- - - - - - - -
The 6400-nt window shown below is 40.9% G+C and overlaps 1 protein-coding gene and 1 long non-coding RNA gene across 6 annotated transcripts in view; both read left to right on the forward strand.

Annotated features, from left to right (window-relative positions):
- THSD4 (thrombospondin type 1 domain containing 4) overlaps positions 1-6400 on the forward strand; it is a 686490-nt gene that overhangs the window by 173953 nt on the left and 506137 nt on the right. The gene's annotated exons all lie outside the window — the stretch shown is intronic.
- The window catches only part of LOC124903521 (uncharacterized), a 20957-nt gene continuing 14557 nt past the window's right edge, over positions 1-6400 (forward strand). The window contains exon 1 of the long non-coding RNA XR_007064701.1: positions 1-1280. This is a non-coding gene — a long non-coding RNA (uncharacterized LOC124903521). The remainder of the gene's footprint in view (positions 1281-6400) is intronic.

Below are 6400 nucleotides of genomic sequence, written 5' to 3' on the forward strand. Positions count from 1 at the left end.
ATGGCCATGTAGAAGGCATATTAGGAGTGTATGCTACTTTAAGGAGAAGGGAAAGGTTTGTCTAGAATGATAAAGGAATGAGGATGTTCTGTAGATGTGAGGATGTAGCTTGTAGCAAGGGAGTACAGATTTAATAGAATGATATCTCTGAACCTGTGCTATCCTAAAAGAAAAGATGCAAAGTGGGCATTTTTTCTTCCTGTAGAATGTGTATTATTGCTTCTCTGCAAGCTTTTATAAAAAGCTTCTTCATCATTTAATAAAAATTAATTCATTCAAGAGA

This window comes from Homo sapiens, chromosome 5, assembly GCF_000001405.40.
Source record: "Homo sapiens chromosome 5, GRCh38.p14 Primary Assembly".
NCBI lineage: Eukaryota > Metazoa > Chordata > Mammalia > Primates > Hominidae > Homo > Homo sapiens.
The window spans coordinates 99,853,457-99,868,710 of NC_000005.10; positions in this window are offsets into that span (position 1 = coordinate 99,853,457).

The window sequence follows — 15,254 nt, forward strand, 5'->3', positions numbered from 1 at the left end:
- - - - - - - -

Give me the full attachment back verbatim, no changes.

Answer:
The 6400-nt window shown below is 40.9% G+C and overlaps 1 protein-coding gene and 1 long non-coding RNA gene across 6 annotated transcripts in view; both read left to right on the forward strand.

Annotated features, from left to right (window-relative positions):
- THSD4 (thrombospondin type 1 domain containing 4) overlaps positions 1-6400 on the forward strand; it is a 686490-nt gene that overhangs the window by 173953 nt on the left and 506137 nt on the right. The gene's annotated exons all lie outside the window — the stretch shown is intronic.
- The window catches only part of LOC124903521 (uncharacterized), a 20957-nt gene continuing 14557 nt past the window's right edge, over positions 1-6400 (forward strand). The window contains exon 1 of the long non-coding RNA XR_007064701.1: positions 1-1280. This is a non-coding gene — a long non-coding RNA (uncharacterized LOC124903521). The remainder of the gene's footprint in view (positions 1281-6400) is intronic.

Below are 6400 nucleotides of genomic sequence, written 5' to 3' on the forward strand. Positions count from 1 at the left end.
ATGGCCATGTAGAAGGCATATTAGGAGTGTATGCTACTTTAAGGAGAAGGGAAAGGTTTGTCTAGAATGATAAAGGAATGAGGATGTTCTGTAGATGTGAGGATGTAGCTTGTAGCAAGGGAGTACAGATTTAATAGAATGATATCTCTGAACCTGTGCTATCCTAAAAGAAAAGATGCAAAGTGGGCATTTTTTCTTCCTGTAGAATGTGTATTATTGCTTCTCTGCAAGCTTTTATAAAAAGCTTCTTCATCATTTAATAAAAATTAATTCATTCAAGAGA

This window comes from Homo sapiens, chromosome 5, assembly GCF_000001405.40.
Source record: "Homo sapiens chromosome 5, GRCh38.p14 Primary Assembly".
NCBI lineage: Eukaryota > Metazoa > Chordata > Mammalia > Primates > Hominidae > Homo > Homo sapiens.
The window spans coordinates 99,853,457-99,868,710 of NC_000005.10; positions in this window are offsets into that span (position 1 = coordinate 99,853,457).

The window sequence follows — 15,254 nt, forward strand, 5'->3', positions numbered from 1 at the left end: